Courts and local authorities are “bullying” members of the public to prevent them speaking to MPs, it has been claimed.
Birmingham MP John Hemming (Lib Dem Yardley) urged Parliament to re-assert its ancient right to help people who believe they have been unfairly treated by the state.
And he said that Birmingham City Council was preventing him from speaking to one of his constituents.
He was giving evidence to a Parliamentary inquiry.
The investigation was prompted by a series of incidents which raised questions about the powers of Parliament, including:
*Mr Hemming using Parliamentary privilege to name Ryan Giggs, the footballer who had taken out a “superinjunction” banning publication of information about his private life.
*Repeated claims by Mr Hemming that courts had ordered members of the public not to talk to him, effectively hindering his work as an MP.
*The decision of the Culture, Media and Sport Committee, including at the time Black Country MP Tom Watson (Lab West Bromwich East), formally to summon Rupert and James Murdoch to give evidence, which raised questions about what sort of punishment could be imposed if they failed to comply.
Mr Hemming argues that Parliament is failing to enforce the Bill of Rights 1688, which states that “the freedom of speech and debates or proceedings in Parliament ought not to be impeached or questioned in any court or place out of Parliament”, and also states that one of the House’s roles is “for redress of all grievances”.
Constituents must be free to speak to MPs so they can deal with “grievances”, he said.
Speaking to the Joint Committee on Parliamentary Privilege, he said: “My biggest concern is that at times people are bullied into not talking to me about things, and it happens to other MPs as well. Pressure is put on people not to talk to their member of Parliament.”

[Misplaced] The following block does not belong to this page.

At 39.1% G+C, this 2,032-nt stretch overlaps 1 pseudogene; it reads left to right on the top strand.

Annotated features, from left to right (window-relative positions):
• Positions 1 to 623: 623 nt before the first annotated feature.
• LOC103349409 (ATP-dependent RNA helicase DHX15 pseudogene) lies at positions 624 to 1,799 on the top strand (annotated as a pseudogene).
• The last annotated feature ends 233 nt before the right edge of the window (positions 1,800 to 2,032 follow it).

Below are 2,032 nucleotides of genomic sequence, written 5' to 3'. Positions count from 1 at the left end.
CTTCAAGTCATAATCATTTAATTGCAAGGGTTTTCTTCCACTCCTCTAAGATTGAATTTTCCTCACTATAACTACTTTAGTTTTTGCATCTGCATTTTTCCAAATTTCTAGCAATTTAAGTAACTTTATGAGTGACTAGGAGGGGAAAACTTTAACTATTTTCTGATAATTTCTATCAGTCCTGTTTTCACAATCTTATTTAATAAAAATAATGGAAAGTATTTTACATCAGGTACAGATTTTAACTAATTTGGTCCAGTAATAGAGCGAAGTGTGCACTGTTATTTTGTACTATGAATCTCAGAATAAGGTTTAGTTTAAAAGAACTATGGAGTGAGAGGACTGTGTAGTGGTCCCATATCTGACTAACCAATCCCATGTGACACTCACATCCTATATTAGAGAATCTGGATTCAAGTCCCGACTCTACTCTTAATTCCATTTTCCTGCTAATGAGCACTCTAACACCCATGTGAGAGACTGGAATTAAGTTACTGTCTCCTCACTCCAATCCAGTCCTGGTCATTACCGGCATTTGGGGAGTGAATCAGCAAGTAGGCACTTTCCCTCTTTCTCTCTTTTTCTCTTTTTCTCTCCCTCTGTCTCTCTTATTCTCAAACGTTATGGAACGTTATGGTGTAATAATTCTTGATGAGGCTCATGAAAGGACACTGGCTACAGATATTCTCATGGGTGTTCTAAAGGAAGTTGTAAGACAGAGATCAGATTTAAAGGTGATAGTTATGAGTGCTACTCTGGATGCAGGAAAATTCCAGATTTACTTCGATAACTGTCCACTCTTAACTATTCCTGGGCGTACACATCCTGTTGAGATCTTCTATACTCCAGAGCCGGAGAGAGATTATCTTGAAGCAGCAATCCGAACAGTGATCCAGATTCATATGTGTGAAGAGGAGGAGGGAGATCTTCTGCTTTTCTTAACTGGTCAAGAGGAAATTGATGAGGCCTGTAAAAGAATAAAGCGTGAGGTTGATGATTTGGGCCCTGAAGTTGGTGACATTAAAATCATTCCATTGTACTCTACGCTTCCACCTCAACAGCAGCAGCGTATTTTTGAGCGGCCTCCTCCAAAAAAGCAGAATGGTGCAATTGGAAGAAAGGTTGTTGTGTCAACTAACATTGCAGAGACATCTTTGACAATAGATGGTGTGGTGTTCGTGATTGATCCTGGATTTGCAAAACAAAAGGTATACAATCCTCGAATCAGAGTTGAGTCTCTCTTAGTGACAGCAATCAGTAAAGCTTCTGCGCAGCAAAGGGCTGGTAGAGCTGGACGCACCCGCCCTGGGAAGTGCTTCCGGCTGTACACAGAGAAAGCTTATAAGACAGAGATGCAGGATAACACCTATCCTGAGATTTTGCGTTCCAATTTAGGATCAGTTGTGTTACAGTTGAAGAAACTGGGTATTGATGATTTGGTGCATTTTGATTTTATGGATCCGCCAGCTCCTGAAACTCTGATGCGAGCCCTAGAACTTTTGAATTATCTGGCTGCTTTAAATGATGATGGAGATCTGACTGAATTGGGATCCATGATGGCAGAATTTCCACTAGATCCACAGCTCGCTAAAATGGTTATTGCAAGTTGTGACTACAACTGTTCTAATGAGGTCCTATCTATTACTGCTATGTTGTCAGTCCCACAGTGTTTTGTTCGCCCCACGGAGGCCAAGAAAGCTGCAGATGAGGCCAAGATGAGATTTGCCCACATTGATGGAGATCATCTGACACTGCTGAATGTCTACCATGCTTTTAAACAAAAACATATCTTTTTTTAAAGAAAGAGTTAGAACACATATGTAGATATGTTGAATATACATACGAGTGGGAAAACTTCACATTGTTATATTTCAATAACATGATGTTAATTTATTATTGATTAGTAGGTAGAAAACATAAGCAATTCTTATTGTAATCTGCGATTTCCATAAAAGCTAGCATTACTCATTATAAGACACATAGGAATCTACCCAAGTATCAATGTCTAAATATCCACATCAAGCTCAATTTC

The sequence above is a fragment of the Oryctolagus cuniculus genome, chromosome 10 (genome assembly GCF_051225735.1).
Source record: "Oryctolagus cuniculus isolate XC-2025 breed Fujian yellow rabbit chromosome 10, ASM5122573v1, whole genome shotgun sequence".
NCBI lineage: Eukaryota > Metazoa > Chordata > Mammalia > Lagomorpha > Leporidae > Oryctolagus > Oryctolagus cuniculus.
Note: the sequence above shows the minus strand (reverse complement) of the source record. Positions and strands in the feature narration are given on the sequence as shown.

He added: “In the past, if somebody was trying to petition the House and somebody else was trying to intimate them or arrest them, the House would treat it as a breach of Privilege.”
This meant that Parliament would take action, possibly extending to arresting the person responsible for the intimidation.
Mr Hemming added: “I’m concerned about one of my constituents who was in my view was wrongly imprisoned through the Court of Protection and also forcibly medicated. And the council would not allow me to speak to her.
“I’m trying to represent somebody who I think is being very badly treated. Birmingham city council is saying you can’t talk to her.”
He said he was also trying to help “a constituent of mine who was initially wrongly imprisoned for a criminal offence.
“He complained about the social workers and so they took legal action against him in the family courts. They got him to agree not to talk to me, on the threat that if he talked to me he’d have his child taken off him.”
Mr Hemming said that other MPs, including Nadine Dorries (Con Mid Bedfordshire) and Jim Dobbin (Lab Heywood and Middleton) had raised concerns with him about constituents of their own who had been prevented from talking to them.
The committee is considering whether Parliament needs to pass new laws setting out exactly what rights MPs have to speak freely without worrying about legal consequences.
At the moment, MPs can make statements in the Commons which might be considered slanderous or might breach court orders, without any fear of being sued. However, it is not always clear whether they have the same protection when they are speaking or writing to Ministers or constituents.
The inquiry is also considering whether the law should be changed to prevent MPs breaking court injunctions – as Mr Hemming apparently did when he named Ryan Giggs.
However, the Government has already said it is unlikely any change would be introduced.